In the seventh letter of his 1942 epistolary novel The Screwtape Letters, C. S. Lewis nicely captures our benignly modern view of the devil. While giving tactical advice to his apprentice devil, Wormwood, concerning the spiritual seduction of a man referred to as “the Patient,” mentor devil Screwtape writes that “our policy for the moment, is to conceal ourselves,” and notes that “the fact that ‘devils’ are predominantly comic figures in the modern imagination will help you.”
“If any faint suspicion of your existence begins to arise in his mind,” Screwtape continues, “suggest to him a picture of something in red tights, and persuade him that since he cannot believe in that (it is an old textbook way of confusing them) he therefore cannot believe in you.” Though Lewis’s goal was to set evil within the terms of Christian apologetics, by portraying the demonic realm in such individualistic and anthropomorphic terms, he unfortunately perpetuated the modern caricature of evil. Lewis’s Screwtape is oddly attractive, his correspondence downright cozy. As a friend of mine recently observed, “Who doesn’t like Screwtape?”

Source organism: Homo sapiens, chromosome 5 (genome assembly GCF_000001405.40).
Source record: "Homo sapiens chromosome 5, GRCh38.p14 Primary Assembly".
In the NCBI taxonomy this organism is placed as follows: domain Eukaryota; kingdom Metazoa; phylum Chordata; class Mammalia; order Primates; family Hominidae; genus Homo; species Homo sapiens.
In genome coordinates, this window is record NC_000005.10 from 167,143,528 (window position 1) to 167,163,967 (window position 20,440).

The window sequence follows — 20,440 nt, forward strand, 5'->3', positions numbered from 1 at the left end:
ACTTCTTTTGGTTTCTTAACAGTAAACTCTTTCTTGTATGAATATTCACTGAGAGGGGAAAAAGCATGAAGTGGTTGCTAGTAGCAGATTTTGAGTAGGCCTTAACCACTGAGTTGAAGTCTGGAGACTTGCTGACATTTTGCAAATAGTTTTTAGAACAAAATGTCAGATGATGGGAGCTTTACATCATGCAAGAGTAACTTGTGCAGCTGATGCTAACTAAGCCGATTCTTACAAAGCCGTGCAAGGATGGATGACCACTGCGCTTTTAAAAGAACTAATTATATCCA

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Luke Timothy Johnson, a frequent contributor, is the R.W. Woodruff Professor of New Testament and Christian Origins at the Candler School of Theology, Emory University. Two of his most recent books are Among the Gentiles: Greco-Roman Religion and Christianity (Yale) and Prophetic Jesus, Prophetic Church (Eerdmans).